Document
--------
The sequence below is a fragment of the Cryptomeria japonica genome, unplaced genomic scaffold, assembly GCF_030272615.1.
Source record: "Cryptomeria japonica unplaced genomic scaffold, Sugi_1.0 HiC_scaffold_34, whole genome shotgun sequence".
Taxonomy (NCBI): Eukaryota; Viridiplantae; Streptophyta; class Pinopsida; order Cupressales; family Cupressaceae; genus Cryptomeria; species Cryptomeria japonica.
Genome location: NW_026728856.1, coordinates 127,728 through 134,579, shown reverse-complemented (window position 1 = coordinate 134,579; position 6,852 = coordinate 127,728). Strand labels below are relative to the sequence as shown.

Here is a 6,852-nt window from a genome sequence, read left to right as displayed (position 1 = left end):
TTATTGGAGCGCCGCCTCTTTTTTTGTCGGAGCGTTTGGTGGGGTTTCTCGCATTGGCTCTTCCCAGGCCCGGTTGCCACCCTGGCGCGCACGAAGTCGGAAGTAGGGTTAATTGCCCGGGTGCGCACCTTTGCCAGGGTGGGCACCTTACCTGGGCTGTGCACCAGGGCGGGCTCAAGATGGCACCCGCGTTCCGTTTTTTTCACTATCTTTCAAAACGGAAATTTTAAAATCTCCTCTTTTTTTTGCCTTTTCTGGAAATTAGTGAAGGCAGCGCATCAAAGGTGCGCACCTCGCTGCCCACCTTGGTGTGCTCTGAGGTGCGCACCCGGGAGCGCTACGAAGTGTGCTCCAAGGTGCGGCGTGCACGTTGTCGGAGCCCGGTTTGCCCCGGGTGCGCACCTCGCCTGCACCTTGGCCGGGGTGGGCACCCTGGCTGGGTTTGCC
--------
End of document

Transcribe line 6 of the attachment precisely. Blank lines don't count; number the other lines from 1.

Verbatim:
TTATTGGAGCGCCGCCTCTTTTTTTGTCGGAGCGTTTGGTGGGGTTTCTCGCATTGGCTCTTCCCAGGCCCGGTTGCCACCCTGGCGCGCACGAAGTCGGAAGTAGGGTTAATTGCCCGGGTGCGCACCTTTGCCAGGGTGGGCACCTTACCTGGGCTGTGCACCAGGGCGGGCTCAAGATGGCACCCGCGTTCCGTTTTTTTCACTATCTTTCAAAACGGAAATTTTAAAATCTCCTCTTTTTTTTGCCTTTTCTGGAAATTAGTGAAGGCAGCGCATCAAAGGTGCGCACCTCGCTGCCCACCTTGGTGTGCTCTGAGGTGCGCACCCGGGAGCGCTACGAAGTGTGCTCCAAGGTGCGGCGTGCACGTTGTCGGAGCCCGGTTTGCCCCGGGTGCGCACCTCGCCTGCACCTTGGCCGGGGTGGGCACCCTGGCTGGGTTTGCC